Central to the design of the museum is the collection it will contain. As I’ve worked with the collection for the past two years, I have had the pleasure of introducing students to a resource that few of them knew OSU had. In the following essay, student Tiffany McAnarney shares her experience of discovering one of our prints by Spanish artist Salvador Dalí. It is my hope that the museum will allow many more students to discover the excitement of our university’s permanent collection.
I almost didn’t believe it when I saw the listing for Salvador Dalí in the permanent collection catalog for Oklahoma State University. I tried to see if maybe we had a fake or if I was hallucinating, but to no avail. We really do have an original Salvador Dalí print in our possession, titled The Quest. The work is a hand-colored aquatint, and one of an edition of 300 made by Dalí in 1981. It is believed to be one of the last works he did before his death in 1989.
The print was donated by Dr. Robert Siebold in December of 1983. It is hand-signed and numbered by Dalí. The white cubistic figure riding bareback, and bare naked, is the central focus of the piece. He is surging to the left; spear and shield in hand. The figure charges towards a large green figure, tornado-like in form. Behind the horseman appears to be a cloud of blue dust, while red rocks float aimlessly along the ground. The horizon line cuts through behind the figure, a bit over half-way up at a diagonal. This aids in moving the viewer’s eye from the bottom right corner over the green figure in the upper left.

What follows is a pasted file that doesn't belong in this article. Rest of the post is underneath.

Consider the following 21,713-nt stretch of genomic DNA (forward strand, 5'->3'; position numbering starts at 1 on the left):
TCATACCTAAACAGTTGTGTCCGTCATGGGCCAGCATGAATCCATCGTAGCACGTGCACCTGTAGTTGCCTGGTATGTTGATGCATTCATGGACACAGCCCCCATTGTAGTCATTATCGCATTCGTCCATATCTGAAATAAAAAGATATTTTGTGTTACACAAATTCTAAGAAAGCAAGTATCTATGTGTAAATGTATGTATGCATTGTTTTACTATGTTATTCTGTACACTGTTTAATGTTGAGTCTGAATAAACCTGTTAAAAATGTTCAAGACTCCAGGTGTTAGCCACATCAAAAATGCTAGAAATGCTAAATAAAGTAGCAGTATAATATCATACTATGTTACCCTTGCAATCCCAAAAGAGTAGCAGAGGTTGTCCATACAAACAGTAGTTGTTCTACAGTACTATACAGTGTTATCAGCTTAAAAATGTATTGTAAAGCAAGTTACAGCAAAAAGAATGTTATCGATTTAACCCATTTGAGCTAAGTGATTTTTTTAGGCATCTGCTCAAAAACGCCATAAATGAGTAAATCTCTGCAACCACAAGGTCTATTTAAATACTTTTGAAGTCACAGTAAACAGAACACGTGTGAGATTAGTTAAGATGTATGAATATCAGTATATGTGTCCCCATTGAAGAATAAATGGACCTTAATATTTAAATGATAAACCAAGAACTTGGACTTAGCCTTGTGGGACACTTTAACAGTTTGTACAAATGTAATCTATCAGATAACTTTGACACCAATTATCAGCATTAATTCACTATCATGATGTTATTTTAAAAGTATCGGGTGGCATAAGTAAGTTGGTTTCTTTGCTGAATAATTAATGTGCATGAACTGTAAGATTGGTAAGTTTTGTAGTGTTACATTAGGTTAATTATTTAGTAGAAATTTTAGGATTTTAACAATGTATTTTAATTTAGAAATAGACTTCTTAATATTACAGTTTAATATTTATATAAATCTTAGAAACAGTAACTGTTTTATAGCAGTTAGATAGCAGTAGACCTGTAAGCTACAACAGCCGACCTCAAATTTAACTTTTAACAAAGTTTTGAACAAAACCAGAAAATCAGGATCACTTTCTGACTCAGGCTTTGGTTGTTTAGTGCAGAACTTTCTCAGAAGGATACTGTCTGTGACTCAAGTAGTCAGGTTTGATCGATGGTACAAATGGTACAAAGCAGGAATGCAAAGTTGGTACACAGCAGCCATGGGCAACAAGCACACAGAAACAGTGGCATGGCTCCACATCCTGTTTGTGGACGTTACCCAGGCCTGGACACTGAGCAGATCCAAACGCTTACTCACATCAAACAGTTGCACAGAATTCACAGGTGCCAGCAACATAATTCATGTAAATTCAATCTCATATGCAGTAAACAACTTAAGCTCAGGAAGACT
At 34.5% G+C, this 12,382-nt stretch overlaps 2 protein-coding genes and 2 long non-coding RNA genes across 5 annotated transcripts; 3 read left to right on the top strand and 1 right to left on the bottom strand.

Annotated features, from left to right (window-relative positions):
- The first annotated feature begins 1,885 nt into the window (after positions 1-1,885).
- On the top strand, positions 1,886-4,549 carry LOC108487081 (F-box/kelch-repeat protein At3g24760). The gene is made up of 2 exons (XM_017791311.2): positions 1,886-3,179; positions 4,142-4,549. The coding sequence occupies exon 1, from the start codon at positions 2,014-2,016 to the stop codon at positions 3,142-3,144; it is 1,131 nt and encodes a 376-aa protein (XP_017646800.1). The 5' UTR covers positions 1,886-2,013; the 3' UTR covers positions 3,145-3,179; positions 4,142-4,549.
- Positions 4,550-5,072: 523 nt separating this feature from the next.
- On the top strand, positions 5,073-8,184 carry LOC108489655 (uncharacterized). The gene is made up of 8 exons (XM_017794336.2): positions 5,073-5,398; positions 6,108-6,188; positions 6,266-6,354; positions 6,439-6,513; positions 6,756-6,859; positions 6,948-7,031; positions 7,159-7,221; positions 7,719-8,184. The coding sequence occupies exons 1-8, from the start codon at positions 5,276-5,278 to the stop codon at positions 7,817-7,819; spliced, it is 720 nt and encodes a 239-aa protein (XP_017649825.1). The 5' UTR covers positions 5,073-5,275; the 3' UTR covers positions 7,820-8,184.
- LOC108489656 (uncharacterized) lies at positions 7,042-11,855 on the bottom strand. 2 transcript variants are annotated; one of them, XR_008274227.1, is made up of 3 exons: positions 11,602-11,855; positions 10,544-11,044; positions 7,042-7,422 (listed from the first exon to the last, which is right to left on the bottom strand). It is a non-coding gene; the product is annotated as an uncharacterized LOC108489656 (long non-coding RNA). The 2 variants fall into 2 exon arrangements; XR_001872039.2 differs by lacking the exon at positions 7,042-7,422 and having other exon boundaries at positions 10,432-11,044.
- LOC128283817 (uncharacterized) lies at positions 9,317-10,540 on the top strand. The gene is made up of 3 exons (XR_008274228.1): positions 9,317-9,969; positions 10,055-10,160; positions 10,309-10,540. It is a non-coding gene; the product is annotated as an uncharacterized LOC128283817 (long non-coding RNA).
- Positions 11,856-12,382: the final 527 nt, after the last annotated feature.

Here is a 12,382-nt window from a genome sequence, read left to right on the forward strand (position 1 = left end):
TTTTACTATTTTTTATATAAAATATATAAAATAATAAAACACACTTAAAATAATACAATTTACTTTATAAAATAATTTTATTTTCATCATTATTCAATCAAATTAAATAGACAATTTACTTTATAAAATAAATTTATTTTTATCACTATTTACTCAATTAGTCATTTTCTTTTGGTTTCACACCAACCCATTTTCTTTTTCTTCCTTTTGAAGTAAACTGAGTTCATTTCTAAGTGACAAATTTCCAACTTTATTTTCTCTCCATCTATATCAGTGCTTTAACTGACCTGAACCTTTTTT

At first glance, I know this isn’t real. The whole scene actually seems to me as if it is a small model taking place on a countertop. The lack of shadows or shading makes the print feel very flat. But, there is something very curious about all of this. Why would Dalí create a print titled The Quest at such a mature stage of his life? According to biographies of Dalí’s life, at the time this was made, he was suffering tremendously from Parkinson-like symptoms in his right hand. Perhaps the piece is a representation of the artist trying to defeat his own monsters. Who really knows with Dalí? The only thing that is certain is that his work has a lot of depth. I am thrilled to be a part of an art department that actually owns a Dalí print! I hope we can put it on the 2nd floor by the Watercolor room so I can look at it everyday.
Tiffany McAnarney was a student in Art 3683: History of Twentieth Century Art in Fall 2010.